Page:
"Enough!" cried Hillard; but there was a hardness in his throat at the sight of the old man's tears. Where was the proud and stately man, the black-bearded shepherd in faded blue linen, in picturesque garters, with his reed-like pipe, that he, Hillard, had known in his boyhood days? Surely not here. Giovanni had known the great wrong, but Hillard could not in conscience's name foster the spirit which demanded an eye for an eye. So he said: "I can give you only my sympathy for your loss, but I abhor the spirit of revenge which can not find satisfaction in anything save murder."

Giovanni once more picked up the boots. "I shall leave the signore in the spring."

"As you please," said Hillard gently.

Giovanni bowed gravely and made off with his boots. Hillard remained staring thoughtfully at the many-colored squares in the rug under his feet. It would be lonesome with Giovanni gone. The old man had evidently made up his mind.... But the Woman with the Voice, would she see the notice in the paper? And if she did, would she reply to it? What a foundation for a romance!... Bah! He prepared for bed.

To those who reckon earthly treasures as the only thing worth having, John Hillard was a fortunate young man. That he was without kith or kin was considered by many as an additional piece of good fortune. Born in Sorrento, in one of the charming villas which sweep down to the very brow of the cliffs, educated in Rome up to his fifteenth year; taken at that age from the dreamy, drifting land and thrust into the noisy, bustling life which was his inheritance; fatherless and motherless at twenty; a college youth who was for ever mixing his Italian with his English and being laughed at; hating tumult and loving quiet; warm-hearted and impulsive, yet meeting only habitual reserve from his compatriots whichever way he turned; it is not to be wondered at that he preferred the land of his birth to that of his blood.

All this might indicate an artistic temperament, the ability to do petty things grandly; but Hillard had escaped this. He loved his Raphaels, his Titians, his Veroneses, his Rubenses, without any desire to make indifferent copies of them; he admired his Dante, his Petrarch, his Goldoni, without the wish to imitate them. He was full of sentiment without being sentimental, a poet who thought but never indited verses. His father's blood was in his veins, that is to say, the salt of restraint; thus, his fortune grew and multiplied. The strongest and reddest corpuscle had been the gift of his mother. She had left him the legacy of loving all beautiful things in moderation, the legacy of gentleness, of charity, of strong loves and frank hatreds, of humor, of living out in the open, of dreaming great things and accomplishing none of them.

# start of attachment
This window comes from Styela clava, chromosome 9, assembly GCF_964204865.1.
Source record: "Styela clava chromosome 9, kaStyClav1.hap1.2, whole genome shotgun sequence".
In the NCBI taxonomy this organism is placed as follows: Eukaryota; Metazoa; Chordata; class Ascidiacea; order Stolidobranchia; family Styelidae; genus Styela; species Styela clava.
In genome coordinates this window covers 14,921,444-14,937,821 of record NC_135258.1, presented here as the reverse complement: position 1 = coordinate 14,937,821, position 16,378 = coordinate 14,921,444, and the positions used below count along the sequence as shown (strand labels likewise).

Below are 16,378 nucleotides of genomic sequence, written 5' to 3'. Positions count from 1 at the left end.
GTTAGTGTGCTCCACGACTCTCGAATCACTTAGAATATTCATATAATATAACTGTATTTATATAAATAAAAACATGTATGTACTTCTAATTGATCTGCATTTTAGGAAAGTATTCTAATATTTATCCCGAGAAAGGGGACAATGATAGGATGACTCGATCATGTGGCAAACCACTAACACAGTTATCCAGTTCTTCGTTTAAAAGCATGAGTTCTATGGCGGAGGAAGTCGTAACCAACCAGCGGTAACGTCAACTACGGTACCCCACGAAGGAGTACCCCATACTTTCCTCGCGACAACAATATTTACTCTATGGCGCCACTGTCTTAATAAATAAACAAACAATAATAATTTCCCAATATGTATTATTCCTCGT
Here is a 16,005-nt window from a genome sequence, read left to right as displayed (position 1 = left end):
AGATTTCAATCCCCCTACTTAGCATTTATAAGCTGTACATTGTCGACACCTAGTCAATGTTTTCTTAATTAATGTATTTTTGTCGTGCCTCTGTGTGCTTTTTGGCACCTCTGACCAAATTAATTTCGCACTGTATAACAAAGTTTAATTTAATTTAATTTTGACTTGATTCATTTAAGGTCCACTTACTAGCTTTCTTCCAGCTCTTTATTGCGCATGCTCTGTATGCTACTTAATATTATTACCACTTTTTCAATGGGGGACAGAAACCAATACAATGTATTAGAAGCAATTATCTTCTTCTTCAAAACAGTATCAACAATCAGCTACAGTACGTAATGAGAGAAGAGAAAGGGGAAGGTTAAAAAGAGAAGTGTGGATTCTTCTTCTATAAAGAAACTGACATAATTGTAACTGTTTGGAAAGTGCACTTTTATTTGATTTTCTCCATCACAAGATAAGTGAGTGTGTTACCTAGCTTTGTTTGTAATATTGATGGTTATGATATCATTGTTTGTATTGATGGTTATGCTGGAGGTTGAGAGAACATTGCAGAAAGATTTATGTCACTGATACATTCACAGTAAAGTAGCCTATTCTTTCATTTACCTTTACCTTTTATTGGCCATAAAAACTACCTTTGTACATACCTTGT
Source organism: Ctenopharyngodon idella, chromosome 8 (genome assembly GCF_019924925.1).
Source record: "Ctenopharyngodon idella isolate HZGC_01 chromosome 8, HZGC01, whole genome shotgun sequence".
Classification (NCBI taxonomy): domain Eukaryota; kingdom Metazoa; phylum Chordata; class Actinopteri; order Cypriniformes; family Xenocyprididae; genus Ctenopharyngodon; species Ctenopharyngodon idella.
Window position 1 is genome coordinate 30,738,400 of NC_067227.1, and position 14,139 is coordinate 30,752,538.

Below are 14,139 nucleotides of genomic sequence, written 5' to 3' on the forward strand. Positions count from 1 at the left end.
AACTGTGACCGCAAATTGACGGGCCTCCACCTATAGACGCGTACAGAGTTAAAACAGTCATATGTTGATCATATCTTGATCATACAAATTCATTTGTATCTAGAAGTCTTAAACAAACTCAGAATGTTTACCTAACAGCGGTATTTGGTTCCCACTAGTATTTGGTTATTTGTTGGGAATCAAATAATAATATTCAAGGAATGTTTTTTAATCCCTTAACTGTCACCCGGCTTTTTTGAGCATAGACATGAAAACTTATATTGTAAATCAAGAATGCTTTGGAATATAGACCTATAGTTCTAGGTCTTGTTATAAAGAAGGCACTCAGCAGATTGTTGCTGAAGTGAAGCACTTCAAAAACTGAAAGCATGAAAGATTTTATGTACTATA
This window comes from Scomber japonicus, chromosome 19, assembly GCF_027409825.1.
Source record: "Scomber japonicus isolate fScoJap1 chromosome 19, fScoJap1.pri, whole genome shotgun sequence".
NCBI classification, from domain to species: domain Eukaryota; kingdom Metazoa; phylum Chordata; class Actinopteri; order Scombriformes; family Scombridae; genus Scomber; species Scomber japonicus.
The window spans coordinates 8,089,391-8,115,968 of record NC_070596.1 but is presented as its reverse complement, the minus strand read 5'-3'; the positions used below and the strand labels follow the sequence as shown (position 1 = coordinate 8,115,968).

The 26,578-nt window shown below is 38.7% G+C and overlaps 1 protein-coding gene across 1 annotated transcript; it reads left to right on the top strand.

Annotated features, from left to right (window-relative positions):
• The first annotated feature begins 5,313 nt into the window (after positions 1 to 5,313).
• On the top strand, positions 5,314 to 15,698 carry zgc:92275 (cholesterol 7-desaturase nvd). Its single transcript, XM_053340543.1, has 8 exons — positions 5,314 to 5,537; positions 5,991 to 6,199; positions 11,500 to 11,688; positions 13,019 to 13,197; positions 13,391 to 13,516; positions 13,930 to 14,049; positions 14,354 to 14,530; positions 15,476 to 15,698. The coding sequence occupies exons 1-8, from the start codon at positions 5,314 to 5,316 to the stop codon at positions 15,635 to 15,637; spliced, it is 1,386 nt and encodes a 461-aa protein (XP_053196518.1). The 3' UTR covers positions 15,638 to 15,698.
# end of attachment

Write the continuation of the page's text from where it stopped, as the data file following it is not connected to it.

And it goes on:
The old house in which he lived was not in the fashionable quarter of the town; but that did not matter. Nor did it vary externally from any of its unpretentious neighbors. Inside, however, there were treasures priceless and unique. There was no woman in the household; he might smoke in any room he pleased. A cook, a butler, and a valet were the sum-total of his retinue. In appearance he resembled many another clean-cut, clean-living American gentleman.

Giovanni sought his own room at the end of the hall, squatted on a low stool and solemnly began the business of blacking his master's boots. He was still as lean and tall as a Lombardy poplar, this handsome old Roman. His hair was white; there was now no black beard on his face, which was as brown and creased as Spanish levant; and some of the fullness was gone from his chest and arms; but for all that he carried his fifty-odd years lightly. He worked swiftly to-night, but his mind was far away from his task.

There was a pitiful story, commonplace enough. A daughter, a loose-living officer, a knife flung from a dark alley, and sudden flight to the south. Hillard had found him wandering through the streets of Naples, hiding from the carabinieri as best he could. Hillard contrived to smuggle him on the private yacht of a friend. He found a peasant who was reconsidering the advisability of digging sewers and laying railroad ties in the Eldorado of the West. A few pieces of silver, and the passport changed hands. With this Giovanni blandly lied his way into the United States. After due time he applied for citizenship, and through Hillard's influence it was accorded him. He solemnly voted when elections came round, and hoarded his wages, like the thrifty man he was. Some day he would return to Rome, or Naples, or Venice, or Florence, as the case might be; and then!